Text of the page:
This article appeared online at on Tuesday, October 15, 2019:

Two years ago, CNN was delighted to learn that Target was going to increase the minimum wage it was paying its employees: “Target is giving its workers a raise.” It explained that the company would start paying $11 an hour while committing to additional raises over the next few years to $15 an hour by the end of 2020.

Nothing was said at the time about just who was going to be paying for those increased wages.

On Monday, CNN answered that question: the employees themselves, by many of them having their hours cut.

Over the last few months, CNN Business interviewed 23 current and former Target employees and learned that many of them had had their hours cut as their hourly wage increased. Said CNN: “Many of these workers say the cuts … have hurt them financially.”

Their lengthy summary of those interviews included this from Heather who started work at a Target store in Florida last November: “I got that dollar raise but I’m getting $200 less in my paycheck.” Caren Morales quit working at Target when her paycheck didn’t cover the cost of daycare for her daughter. Others, such as Michael, a veteran worker at a Target store in Texas, have had their hours cut so that they are “right at the cutoff point” for qualifying for the company’s healthcare benefits. Michael needs 30 hours a week or more to qualify but he now averages between 20 and 30 hours. Said Michael: “I’m hoping … Christmas will keep me at the average needed but at this rate, who knows?”

Such was predicted years ago by Cato, a free-market think tank. In its summary of “The Negative Effects of Minimum Wage Laws,” author Mark Wilson said that when businesses raise wages they must “make adjustments to pay for the added costs, such as reducing hiring, cutting employee work hours, reducing benefits, and charging higher prices.” In other words, wrote Wilson, “A decision to increase the minimum wage is not cost free.” It must be paid for by someone.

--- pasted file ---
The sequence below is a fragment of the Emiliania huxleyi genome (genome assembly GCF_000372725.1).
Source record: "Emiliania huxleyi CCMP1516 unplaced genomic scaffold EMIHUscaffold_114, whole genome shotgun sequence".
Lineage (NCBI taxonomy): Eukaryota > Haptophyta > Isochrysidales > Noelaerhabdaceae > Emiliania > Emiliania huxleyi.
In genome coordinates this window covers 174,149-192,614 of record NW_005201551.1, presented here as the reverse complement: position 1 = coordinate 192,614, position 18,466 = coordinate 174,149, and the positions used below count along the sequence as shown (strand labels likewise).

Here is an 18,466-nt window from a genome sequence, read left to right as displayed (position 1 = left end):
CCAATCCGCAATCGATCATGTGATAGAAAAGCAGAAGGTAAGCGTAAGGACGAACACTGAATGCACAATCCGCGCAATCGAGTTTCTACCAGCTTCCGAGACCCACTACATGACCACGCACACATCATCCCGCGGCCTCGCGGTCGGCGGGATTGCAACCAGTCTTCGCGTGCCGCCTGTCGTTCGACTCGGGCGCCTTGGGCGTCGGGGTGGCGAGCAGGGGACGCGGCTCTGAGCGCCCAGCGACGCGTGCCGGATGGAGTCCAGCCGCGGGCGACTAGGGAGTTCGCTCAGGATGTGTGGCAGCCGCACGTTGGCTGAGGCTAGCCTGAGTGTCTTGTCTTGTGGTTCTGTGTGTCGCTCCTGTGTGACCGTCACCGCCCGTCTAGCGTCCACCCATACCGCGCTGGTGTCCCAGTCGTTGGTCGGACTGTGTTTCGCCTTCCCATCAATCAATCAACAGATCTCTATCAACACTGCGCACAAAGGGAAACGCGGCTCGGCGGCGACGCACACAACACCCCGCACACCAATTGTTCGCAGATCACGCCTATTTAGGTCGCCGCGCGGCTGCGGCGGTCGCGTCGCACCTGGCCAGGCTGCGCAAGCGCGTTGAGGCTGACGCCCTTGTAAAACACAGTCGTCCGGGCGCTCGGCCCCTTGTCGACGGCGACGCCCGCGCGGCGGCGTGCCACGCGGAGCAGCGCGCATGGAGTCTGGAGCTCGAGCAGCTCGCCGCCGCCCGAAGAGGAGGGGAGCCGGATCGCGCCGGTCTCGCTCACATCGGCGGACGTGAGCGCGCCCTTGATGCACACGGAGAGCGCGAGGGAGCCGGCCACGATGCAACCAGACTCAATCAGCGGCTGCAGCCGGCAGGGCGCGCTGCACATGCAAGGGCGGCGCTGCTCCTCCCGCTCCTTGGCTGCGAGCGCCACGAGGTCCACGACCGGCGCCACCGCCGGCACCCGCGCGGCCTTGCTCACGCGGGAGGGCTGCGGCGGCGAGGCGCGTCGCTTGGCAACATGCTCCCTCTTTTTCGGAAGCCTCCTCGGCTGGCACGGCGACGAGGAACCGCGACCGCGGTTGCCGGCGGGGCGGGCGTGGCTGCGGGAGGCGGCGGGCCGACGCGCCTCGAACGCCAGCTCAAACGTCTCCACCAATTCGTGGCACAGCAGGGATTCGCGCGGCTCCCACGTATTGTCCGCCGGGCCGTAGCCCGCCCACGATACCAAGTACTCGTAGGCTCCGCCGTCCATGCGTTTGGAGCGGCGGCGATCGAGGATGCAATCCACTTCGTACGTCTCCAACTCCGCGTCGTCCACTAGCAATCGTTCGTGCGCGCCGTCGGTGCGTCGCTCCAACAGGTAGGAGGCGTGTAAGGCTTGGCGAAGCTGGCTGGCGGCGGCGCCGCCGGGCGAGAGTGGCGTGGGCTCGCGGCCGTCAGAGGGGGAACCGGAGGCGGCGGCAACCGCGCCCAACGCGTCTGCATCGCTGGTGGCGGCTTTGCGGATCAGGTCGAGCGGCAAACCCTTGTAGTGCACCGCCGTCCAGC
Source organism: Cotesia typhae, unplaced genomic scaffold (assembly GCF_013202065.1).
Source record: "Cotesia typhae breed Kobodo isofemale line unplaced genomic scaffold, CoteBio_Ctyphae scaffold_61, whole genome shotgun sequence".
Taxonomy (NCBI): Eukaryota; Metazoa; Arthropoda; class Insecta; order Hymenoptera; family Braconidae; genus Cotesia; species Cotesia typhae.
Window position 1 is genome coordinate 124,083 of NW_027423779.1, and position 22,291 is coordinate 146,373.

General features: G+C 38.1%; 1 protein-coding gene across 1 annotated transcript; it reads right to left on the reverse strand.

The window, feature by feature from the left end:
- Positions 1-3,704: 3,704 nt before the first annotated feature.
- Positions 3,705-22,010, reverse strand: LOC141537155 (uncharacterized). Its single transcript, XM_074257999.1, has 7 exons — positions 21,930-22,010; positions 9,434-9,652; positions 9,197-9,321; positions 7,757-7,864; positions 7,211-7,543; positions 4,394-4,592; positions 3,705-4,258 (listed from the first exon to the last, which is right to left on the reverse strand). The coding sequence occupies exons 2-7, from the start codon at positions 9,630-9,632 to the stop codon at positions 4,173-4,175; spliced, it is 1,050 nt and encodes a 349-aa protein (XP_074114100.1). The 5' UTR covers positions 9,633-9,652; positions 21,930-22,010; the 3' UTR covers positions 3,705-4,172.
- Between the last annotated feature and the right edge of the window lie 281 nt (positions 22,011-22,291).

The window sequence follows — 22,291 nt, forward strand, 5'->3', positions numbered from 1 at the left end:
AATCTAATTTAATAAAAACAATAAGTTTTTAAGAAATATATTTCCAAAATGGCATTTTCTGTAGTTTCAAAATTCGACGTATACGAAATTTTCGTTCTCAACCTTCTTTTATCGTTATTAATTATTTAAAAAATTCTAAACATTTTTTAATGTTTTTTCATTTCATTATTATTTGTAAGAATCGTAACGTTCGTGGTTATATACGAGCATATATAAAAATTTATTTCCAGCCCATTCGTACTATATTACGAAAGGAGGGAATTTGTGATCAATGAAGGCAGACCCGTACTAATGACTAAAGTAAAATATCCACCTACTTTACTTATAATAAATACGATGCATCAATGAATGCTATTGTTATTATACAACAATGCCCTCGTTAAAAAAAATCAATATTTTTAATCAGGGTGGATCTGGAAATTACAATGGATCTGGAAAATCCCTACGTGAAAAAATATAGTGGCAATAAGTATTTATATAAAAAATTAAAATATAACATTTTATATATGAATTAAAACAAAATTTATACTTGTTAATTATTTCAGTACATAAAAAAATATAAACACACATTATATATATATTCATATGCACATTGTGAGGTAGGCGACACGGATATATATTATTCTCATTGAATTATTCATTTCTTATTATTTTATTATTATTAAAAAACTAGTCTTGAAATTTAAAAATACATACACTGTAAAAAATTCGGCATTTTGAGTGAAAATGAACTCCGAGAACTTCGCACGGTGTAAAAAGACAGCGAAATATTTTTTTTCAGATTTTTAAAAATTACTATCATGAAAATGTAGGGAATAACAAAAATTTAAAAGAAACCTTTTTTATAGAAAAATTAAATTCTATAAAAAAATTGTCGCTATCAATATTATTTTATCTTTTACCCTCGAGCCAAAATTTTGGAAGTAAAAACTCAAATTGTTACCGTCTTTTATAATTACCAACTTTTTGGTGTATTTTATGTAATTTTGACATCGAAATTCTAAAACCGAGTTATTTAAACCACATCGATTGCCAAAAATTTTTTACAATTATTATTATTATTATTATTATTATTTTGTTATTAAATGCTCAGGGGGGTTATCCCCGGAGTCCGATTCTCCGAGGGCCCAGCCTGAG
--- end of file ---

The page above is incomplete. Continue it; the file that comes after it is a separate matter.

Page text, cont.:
One former Target store director in Ohio was forced to cut the hours of 130 people he managed when his store opened self-checkout kiosks and reduced backroom shifts as new more efficient handling strategies were installed. He told CNN Business: “Older cashiers were used to getting 30-some hours and [then] they were getting less and less. [The company] really cut those hours back … with the introduction of self-checkout.”

The reality is simple: It’s often cheaper for retailers such as Target to hire part-time people rather than full-time employees because of the increasing costs of healthcare. In addition, full-time employees get more paid time off and if there is extra work needed on short notice they become eligible for overtime pay.

A spokesman for Target tried to spin the results of the CNN report: “We’ve been investing more than ever in our stores team, including more than 100 million additional payroll hours each year since 2017, so that we can create a great experience for our guests. In fact, nearly half of our team members are working more hours than they were last year, while the remainder is either working the same hours or slightly less.”

This is the reality Target is dealing with. An increase in wages must be paid by someone. What CNN learned is that, in many cases, those costs are being borne by the very people those wage increases were supposed to help.

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